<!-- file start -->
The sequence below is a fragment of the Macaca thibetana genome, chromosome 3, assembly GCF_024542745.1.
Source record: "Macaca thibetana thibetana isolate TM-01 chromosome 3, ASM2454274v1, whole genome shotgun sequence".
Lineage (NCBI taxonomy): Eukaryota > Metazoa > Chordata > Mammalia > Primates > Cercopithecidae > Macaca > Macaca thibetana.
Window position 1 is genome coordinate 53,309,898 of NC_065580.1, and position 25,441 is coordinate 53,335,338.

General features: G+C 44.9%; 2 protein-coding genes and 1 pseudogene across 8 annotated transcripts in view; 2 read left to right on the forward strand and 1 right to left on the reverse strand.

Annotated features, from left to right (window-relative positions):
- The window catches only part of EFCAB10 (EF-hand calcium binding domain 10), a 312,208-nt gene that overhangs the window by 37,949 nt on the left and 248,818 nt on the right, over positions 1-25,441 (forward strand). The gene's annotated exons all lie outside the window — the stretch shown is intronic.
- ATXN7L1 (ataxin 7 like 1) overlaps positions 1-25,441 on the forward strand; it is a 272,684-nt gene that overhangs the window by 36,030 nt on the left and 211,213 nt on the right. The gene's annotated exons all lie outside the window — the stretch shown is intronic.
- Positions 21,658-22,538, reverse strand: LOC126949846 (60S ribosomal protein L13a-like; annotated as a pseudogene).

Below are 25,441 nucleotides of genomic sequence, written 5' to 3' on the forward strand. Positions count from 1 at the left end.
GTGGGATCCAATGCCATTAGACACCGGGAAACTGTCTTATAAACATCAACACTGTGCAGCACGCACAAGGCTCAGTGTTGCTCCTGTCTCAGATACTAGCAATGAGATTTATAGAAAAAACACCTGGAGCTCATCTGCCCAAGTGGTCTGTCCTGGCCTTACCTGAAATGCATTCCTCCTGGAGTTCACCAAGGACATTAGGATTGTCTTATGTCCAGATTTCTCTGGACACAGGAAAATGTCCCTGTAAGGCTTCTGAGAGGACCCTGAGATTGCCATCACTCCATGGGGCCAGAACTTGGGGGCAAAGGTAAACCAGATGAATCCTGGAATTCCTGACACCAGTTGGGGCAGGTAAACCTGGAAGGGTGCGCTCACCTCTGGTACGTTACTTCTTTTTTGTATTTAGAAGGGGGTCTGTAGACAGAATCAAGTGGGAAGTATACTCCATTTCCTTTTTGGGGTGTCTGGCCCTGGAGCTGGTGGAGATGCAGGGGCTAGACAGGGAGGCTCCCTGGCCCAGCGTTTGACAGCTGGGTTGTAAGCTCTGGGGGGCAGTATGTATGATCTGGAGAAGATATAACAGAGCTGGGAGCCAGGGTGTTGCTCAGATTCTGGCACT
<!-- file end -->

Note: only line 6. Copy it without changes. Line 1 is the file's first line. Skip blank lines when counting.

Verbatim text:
Annotated features, from left to right (window-relative positions):